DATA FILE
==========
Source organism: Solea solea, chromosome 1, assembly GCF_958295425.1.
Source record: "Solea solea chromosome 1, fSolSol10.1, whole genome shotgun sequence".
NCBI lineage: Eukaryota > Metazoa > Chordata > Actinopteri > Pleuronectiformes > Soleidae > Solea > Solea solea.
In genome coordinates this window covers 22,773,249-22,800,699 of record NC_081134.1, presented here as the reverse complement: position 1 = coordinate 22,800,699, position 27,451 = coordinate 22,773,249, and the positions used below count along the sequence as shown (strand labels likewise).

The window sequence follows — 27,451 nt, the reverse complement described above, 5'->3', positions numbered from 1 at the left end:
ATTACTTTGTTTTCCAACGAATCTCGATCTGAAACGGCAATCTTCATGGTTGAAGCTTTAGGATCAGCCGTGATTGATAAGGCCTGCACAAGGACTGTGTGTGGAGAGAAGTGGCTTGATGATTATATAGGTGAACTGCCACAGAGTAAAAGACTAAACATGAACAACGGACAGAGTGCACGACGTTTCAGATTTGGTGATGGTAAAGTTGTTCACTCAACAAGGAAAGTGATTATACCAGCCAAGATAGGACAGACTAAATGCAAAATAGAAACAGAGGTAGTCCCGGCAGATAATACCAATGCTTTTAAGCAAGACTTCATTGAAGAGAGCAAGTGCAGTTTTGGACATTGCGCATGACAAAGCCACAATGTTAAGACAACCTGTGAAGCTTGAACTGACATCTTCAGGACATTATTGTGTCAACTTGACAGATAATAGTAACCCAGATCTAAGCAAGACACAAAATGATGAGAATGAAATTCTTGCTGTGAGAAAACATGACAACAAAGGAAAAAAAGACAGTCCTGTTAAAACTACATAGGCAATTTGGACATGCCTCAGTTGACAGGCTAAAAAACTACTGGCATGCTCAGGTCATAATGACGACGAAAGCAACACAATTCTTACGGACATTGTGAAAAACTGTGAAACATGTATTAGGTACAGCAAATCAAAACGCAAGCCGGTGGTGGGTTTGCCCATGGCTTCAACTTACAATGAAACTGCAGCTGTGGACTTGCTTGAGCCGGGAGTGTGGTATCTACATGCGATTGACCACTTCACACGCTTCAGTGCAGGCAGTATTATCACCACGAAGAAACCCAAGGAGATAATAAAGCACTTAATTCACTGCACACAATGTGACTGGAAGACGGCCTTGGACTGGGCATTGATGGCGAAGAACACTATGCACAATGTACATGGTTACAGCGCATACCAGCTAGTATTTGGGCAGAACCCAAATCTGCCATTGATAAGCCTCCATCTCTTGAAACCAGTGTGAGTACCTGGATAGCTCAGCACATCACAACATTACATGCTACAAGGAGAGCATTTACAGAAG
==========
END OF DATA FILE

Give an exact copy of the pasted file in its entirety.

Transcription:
Source organism: Solea solea, chromosome 1, assembly GCF_958295425.1.
Source record: "Solea solea chromosome 1, fSolSol10.1, whole genome shotgun sequence".
NCBI lineage: Eukaryota > Metazoa > Chordata > Actinopteri > Pleuronectiformes > Soleidae > Solea > Solea solea.
In genome coordinates this window covers 22,773,249-22,800,699 of record NC_081134.1, presented here as the reverse complement: position 1 = coordinate 22,800,699, position 27,451 = coordinate 22,773,249, and the positions used below count along the sequence as shown (strand labels likewise).

The window sequence follows — 27,451 nt, the reverse complement described above, 5'->3', positions numbered from 1 at the left end:
ATTACTTTGTTTTCCAACGAATCTCGATCTGAAACGGCAATCTTCATGGTTGAAGCTTTAGGATCAGCCGTGATTGATAAGGCCTGCACAAGGACTGTGTGTGGAGAGAAGTGGCTTGATGATTATATAGGTGAACTGCCACAGAGTAAAAGACTAAACATGAACAACGGACAGAGTGCACGACGTTTCAGATTTGGTGATGGTAAAGTTGTTCACTCAACAAGGAAAGTGATTATACCAGCCAAGATAGGACAGACTAAATGCAAAATAGAAACAGAGGTAGTCCCGGCAGATAATACCAATGCTTTTAAGCAAGACTTCATTGAAGAGAGCAAGTGCAGTTTTGGACATTGCGCATGACAAAGCCACAATGTTAAGACAACCTGTGAAGCTTGAACTGACATCTTCAGGACATTATTGTGTCAACTTGACAGATAATAGTAACCCAGATCTAAGCAAGACACAAAATGATGAGAATGAAATTCTTGCTGTGAGAAAACATGACAACAAAGGAAAAAAAGACAGTCCTGTTAAAACTACATAGGCAATTTGGACATGCCTCAGTTGACAGGCTAAAAAACTACTGGCATGCTCAGGTCATAATGACGACGAAAGCAACACAATTCTTACGGACATTGTGAAAAACTGTGAAACATGTATTAGGTACAGCAAATCAAAACGCAAGCCGGTGGTGGGTTTGCCCATGGCTTCAACTTACAATGAAACTGCAGCTGTGGACTTGCTTGAGCCGGGAGTGTGGTATCTACATGCGATTGACCACTTCACACGCTTCAGTGCAGGCAGTATTATCACCACGAAGAAACCCAAGGAGATAATAAAGCACTTAATTCACTGCACACAATGTGACTGGAAGACGGCCTTGGACTGGGCATTGATGGCGAAGAACACTATGCACAATGTACATGGTTACAGCGCATACCAGCTAGTATTTGGGCAGAACCCAAATCTGCCATTGATAAGCCTCCATCTCTTGAAACCAGTGTGAGTACCTGGATAGCTCAGCACATCACAACATTACATGCTACAAGGAGAGCATTTACAGAAG